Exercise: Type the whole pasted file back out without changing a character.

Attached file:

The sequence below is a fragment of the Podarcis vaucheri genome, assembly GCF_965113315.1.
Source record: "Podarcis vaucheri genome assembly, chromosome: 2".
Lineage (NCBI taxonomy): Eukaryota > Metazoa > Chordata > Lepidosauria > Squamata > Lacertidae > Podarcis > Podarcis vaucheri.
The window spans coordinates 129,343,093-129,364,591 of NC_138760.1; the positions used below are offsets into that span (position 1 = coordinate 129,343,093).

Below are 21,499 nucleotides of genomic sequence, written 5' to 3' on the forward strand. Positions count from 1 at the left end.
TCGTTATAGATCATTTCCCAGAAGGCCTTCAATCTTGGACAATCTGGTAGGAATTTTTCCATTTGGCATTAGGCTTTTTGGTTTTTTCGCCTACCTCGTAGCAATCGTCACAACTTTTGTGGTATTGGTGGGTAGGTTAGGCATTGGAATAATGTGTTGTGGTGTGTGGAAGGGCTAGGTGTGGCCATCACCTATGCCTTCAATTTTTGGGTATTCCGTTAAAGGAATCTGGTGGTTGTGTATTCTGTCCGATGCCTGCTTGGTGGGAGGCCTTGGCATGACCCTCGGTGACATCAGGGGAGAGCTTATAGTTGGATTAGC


The sequence below is a fragment of the Podarcis vaucheri genome, assembly GCF_965113315.1.
Source record: "Podarcis vaucheri genome assembly, chromosome: 2".
Lineage (NCBI taxonomy): Eukaryota > Metazoa > Chordata > Lepidosauria > Squamata > Lacertidae > Podarcis > Podarcis vaucheri.
The window spans coordinates 129,343,093-129,364,591 of NC_138760.1; the positions used below are offsets into that span (position 1 = coordinate 129,343,093).

Below are 21,499 nucleotides of genomic sequence, written 5' to 3' on the forward strand. Positions count from 1 at the left end.
TCGTTATAGATCATTTCCCAGAAGGCCTTCAATCTTGGACAATCTGGTAGGAATTTTTCCATTTGGCATTAGGCTTTTTGGTTTTTTCGCCTACCTCGTAGCAATCGTCACAACTTTTGTGGTATTGGTGGGTAGGTTAGGCATTGGAATAATGTGTTGTGGTGTGTGGAAGGGCTAGGTGTGGCCATCACCTATGCCTTCAATTTTTGGGTATTCCGTTAAAGGAATCTGGTGGTTGTGTATTCTGTCCGATGCCTGCTTGGTGGGAGGCCTTGGCATGACCCTCGGTGACATCAGGGGAGAGCTTATAGTTGGATTAGC